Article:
Although extensive research has suggested ways to ensure that patients receive evidence-based cancer care, putting these solutions into widespread practice can be a complex, challenging, and inefficient process. Now, a new grant awarded to the Perelman School of Medicine at the University of Pennsylvania will help identify methods to bridge this gap, improving uptake of state-of-the-science care that can have a significant impact for patients. The National Cancer Institute (NCI) is funding the work through a P50 grant worth almost $5 million over 5 years. The award, part of the Beau Biden Cancer Moonshot Initiative, makes Penn one of seven centers across the country working on this effort as part of the NCI’s Implementation Science Centers in Cancer Control.
The research program is focused on the intersection of implementation science and behavioral economics. Early projects include increasing referrals of patients with cancer to a tobacco cessation program, increasing the use of more affordable but equally effective cancer drugs, and exploring how COVID-19 has affected cancer treatment. Across the projects, questions related to health equity will be a key focus.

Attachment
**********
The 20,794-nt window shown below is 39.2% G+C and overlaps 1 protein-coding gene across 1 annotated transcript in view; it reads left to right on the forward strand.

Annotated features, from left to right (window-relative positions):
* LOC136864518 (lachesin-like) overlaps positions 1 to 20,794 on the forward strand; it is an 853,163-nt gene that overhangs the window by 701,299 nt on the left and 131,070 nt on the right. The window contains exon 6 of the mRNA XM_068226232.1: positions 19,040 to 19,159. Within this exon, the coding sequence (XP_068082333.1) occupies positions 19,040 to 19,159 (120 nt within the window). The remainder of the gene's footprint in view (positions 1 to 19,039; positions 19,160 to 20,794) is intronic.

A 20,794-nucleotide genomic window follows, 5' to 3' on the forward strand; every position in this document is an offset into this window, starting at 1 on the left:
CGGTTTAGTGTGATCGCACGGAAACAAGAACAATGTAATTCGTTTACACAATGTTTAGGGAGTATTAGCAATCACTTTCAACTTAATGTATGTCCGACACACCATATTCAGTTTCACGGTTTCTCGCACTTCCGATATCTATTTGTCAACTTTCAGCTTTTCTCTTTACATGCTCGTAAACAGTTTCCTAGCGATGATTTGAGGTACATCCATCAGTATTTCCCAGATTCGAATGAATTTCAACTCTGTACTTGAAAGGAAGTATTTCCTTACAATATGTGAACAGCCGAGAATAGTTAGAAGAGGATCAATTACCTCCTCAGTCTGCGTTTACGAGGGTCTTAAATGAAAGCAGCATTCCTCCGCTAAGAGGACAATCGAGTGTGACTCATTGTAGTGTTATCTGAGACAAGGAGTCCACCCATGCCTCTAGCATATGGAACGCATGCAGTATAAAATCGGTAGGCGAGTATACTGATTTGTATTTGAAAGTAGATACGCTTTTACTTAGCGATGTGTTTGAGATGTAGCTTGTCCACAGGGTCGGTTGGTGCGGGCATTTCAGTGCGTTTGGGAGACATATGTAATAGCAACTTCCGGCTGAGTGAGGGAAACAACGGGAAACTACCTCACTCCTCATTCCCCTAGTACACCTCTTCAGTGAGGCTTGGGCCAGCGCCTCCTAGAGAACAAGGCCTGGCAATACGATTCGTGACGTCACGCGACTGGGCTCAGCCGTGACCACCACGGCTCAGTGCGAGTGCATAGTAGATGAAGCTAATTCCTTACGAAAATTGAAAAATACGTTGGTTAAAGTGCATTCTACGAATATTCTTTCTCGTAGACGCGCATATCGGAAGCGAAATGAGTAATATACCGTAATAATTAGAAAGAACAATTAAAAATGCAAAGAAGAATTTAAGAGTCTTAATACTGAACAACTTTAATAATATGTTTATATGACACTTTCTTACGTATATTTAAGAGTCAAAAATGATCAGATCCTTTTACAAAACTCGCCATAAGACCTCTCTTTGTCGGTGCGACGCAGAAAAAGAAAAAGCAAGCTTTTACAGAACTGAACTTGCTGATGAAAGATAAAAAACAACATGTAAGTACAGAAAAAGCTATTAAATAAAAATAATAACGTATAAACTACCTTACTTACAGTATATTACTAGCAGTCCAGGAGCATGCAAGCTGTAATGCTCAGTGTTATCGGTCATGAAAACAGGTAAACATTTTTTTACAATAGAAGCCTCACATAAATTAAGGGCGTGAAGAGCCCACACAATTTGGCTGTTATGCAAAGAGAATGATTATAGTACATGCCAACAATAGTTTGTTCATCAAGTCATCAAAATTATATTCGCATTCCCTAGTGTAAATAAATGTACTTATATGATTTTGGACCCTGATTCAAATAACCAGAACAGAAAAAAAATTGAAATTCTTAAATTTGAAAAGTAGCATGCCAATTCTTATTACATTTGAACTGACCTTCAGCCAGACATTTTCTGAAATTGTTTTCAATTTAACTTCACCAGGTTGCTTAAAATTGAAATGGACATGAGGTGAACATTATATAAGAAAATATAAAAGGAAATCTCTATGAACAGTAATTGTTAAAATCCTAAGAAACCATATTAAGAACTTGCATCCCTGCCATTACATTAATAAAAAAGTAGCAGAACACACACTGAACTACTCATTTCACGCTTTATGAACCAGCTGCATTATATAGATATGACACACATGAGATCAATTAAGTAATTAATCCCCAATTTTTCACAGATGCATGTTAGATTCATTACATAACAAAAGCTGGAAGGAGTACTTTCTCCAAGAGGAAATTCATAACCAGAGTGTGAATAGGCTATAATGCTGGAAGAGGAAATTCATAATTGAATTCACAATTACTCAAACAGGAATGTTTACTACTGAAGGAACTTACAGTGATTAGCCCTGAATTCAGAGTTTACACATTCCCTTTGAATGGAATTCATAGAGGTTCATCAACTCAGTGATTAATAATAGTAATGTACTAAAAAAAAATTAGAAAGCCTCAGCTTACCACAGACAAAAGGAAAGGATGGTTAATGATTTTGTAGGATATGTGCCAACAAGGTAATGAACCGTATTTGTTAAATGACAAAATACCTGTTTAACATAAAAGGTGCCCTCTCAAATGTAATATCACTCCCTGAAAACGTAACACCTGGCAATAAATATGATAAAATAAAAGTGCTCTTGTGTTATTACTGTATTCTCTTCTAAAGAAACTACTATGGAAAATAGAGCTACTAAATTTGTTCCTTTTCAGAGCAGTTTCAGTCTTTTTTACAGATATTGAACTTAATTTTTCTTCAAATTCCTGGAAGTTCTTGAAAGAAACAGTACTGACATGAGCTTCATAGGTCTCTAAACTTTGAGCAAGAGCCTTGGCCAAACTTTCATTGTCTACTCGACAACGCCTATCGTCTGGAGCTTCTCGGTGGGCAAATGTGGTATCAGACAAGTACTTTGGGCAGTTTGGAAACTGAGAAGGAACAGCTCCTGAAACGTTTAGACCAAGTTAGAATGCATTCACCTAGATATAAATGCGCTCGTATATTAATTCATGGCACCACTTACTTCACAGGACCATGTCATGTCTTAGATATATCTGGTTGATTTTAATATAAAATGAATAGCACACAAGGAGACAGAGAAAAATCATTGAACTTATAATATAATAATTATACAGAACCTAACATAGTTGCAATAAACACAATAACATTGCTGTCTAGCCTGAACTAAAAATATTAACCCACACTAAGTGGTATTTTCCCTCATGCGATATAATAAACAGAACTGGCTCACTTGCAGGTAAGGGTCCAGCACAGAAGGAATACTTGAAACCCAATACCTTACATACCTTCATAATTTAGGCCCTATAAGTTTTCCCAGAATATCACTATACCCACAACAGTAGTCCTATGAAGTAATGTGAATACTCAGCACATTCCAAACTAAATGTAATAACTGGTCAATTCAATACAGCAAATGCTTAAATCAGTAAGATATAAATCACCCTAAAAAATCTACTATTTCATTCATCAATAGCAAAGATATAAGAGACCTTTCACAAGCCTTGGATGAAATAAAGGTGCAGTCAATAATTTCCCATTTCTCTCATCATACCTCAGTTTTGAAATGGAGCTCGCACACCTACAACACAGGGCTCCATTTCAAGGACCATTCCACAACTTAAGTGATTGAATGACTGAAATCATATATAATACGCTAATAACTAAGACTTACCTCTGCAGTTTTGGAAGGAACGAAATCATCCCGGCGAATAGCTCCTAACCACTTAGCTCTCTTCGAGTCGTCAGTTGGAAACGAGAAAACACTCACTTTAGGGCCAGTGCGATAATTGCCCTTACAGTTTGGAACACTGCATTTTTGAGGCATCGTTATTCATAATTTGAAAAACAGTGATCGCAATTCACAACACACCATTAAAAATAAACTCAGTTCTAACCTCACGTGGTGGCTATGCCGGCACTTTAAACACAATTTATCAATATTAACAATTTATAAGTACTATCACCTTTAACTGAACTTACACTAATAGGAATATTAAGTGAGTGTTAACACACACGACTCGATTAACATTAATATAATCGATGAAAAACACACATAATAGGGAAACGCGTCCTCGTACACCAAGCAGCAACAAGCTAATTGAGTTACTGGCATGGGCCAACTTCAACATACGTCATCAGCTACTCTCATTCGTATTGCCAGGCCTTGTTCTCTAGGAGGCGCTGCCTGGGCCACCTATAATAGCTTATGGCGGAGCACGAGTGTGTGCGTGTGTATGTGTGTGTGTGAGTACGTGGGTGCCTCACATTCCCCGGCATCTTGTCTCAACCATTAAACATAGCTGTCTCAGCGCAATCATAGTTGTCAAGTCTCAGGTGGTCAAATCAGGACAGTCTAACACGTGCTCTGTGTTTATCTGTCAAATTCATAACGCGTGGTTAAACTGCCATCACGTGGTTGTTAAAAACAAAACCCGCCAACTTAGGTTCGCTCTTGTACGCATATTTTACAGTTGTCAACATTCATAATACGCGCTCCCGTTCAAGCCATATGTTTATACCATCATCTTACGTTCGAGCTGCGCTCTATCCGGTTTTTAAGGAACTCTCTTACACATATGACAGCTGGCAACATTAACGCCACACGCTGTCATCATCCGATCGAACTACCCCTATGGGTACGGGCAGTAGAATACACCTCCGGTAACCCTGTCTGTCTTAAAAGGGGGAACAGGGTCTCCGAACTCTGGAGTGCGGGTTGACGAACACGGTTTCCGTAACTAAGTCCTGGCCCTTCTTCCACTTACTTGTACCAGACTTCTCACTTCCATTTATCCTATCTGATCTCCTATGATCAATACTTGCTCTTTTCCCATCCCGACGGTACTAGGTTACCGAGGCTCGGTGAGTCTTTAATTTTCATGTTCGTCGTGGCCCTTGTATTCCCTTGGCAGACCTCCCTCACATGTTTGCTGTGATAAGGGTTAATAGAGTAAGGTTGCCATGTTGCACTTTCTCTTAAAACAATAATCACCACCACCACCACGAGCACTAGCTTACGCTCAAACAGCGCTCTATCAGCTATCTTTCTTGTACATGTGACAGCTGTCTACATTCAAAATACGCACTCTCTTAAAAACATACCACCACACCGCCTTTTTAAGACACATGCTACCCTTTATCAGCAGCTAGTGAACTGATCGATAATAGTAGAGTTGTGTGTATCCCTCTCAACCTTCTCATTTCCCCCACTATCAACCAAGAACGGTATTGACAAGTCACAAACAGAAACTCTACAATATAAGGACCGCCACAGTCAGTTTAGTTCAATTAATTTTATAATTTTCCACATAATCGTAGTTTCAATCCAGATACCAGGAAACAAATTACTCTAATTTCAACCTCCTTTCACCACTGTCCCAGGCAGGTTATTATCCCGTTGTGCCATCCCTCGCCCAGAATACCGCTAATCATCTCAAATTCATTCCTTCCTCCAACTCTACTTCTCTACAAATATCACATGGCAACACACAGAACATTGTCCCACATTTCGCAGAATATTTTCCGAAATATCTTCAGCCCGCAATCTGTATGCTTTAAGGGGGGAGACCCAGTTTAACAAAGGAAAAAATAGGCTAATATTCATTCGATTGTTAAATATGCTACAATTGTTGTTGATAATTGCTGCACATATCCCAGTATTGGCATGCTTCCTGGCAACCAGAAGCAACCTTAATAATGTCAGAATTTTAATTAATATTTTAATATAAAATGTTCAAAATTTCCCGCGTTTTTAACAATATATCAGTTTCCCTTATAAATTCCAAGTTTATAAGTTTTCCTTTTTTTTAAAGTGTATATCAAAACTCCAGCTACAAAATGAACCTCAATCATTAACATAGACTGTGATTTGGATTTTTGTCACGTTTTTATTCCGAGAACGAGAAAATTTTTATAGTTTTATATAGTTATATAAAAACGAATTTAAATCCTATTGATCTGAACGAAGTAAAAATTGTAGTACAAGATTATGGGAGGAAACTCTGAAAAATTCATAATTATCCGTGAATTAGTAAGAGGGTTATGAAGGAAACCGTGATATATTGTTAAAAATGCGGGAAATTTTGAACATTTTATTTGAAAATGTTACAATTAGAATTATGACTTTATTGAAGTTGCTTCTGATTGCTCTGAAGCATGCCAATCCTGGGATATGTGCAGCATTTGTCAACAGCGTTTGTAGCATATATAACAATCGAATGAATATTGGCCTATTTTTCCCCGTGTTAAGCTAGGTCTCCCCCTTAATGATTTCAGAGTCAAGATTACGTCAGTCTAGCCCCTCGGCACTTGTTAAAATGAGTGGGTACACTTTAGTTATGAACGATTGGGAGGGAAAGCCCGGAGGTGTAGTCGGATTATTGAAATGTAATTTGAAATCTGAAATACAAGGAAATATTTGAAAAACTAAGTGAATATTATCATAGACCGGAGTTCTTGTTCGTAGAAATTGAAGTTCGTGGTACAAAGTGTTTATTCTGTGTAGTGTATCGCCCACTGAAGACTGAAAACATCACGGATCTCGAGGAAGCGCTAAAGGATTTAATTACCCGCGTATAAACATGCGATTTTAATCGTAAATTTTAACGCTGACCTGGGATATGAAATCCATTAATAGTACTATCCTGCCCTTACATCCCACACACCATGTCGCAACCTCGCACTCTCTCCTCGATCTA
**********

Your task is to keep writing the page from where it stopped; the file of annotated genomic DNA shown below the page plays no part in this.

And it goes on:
“We are unwavering in our commitment to deliver the best possible care for patients with cancer, and this programmatic grant will help us accumulate a body of evidence on how to efficiently implement research-supported best practices to transform cancer care,” said Rinad Beidas, PhD, Associate Professor of Psychiatry and Director of the Penn Implementation Science Center at the Leonard Davis Institute of Health Economics, one of three principal investigators of the program. The other two principal investigators are Justin E. Bekelman, MD, Professor of Radiation Oncology and Director of the Penn Center for Cancer Care Innovation at the Abramson Cancer Center; and Robert A. Schnoll, PhD, Research Professor of Psychiatry, Senior Fellow in Penn’s Center for Public Health Initiatives, Associate Director of Population Science, and Co-Leader of the Tobacco and Environmental Carcinogenesis Program at the Abramson Cancer Center.